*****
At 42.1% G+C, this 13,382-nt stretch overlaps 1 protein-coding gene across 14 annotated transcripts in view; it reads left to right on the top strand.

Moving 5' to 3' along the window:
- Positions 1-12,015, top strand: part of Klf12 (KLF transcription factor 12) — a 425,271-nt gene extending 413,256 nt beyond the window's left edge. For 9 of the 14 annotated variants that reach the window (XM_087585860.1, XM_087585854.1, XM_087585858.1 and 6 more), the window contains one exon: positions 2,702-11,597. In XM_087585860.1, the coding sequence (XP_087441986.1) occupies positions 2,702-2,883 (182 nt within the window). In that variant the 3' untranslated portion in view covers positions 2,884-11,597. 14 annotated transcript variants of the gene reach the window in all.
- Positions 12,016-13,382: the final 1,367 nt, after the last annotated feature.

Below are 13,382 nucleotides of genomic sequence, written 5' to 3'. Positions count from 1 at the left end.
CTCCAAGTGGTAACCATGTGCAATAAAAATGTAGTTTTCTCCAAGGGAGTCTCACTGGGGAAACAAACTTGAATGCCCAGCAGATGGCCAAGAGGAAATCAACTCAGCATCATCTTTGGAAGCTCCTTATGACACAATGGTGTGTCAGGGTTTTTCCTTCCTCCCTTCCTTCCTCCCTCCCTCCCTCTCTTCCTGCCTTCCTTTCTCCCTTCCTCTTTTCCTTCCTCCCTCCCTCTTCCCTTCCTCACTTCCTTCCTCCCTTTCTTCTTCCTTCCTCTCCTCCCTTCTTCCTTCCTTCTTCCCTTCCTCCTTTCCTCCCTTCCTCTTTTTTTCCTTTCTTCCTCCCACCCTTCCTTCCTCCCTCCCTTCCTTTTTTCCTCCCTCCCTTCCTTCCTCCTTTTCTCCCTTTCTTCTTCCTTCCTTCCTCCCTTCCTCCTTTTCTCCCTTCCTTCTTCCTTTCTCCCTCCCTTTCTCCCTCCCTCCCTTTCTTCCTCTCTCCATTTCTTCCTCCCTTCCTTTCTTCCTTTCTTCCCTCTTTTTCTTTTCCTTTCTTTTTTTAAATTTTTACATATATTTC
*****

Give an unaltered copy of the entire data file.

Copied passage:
At 42.1% G+C, this 13,382-nt stretch overlaps 1 protein-coding gene across 14 annotated transcripts in view; it reads left to right on the top strand.

Moving 5' to 3' along the window:
- Positions 1-12,015, top strand: part of Klf12 (KLF transcription factor 12) — a 425,271-nt gene extending 413,256 nt beyond the window's left edge. For 9 of the 14 annotated variants that reach the window (XM_087585860.1, XM_087585854.1, XM_087585858.1 and 6 more), the window contains one exon: positions 2,702-11,597. In XM_087585860.1, the coding sequence (XP_087441986.1) occupies positions 2,702-2,883 (182 nt within the window). In that variant the 3' untranslated portion in view covers positions 2,884-11,597. 14 annotated transcript variants of the gene reach the window in all.
- Positions 12,016-13,382: the final 1,367 nt, after the last annotated feature.

Below are 13,382 nucleotides of genomic sequence, written 5' to 3'. Positions count from 1 at the left end.
CTCCAAGTGGTAACCATGTGCAATAAAAATGTAGTTTTCTCCAAGGGAGTCTCACTGGGGAAACAAACTTGAATGCCCAGCAGATGGCCAAGAGGAAATCAACTCAGCATCATCTTTGGAAGCTCCTTATGACACAATGGTGTGTCAGGGTTTTTCCTTCCTCCCTTCCTTCCTCCCTCCCTCCCTCTCTTCCTGCCTTCCTTTCTCCCTTCCTCTTTTCCTTCCTCCCTCCCTCTTCCCTTCCTCACTTCCTTCCTCCCTTTCTTCTTCCTTCCTCTCCTCCCTTCTTCCTTCCTTCTTCCCTTCCTCCTTTCCTCCCTTCCTCTTTTTTTCCTTTCTTCCTCCCACCCTTCCTTCCTCCCTCCCTTCCTTTTTTCCTCCCTCCCTTCCTTCCTCCTTTTCTCCCTTTCTTCTTCCTTCCTTCCTCCCTTCCTCCTTTTCTCCCTTCCTTCTTCCTTTCTCCCTCCCTTTCTCCCTCCCTCCCTTTCTTCCTCTCTCCATTTCTTCCTCCCTTCCTTTCTTCCTTTCTTCCCTCTTTTTCTTTTCCTTTCTTTTTTTAAATTTTTACATATATTTC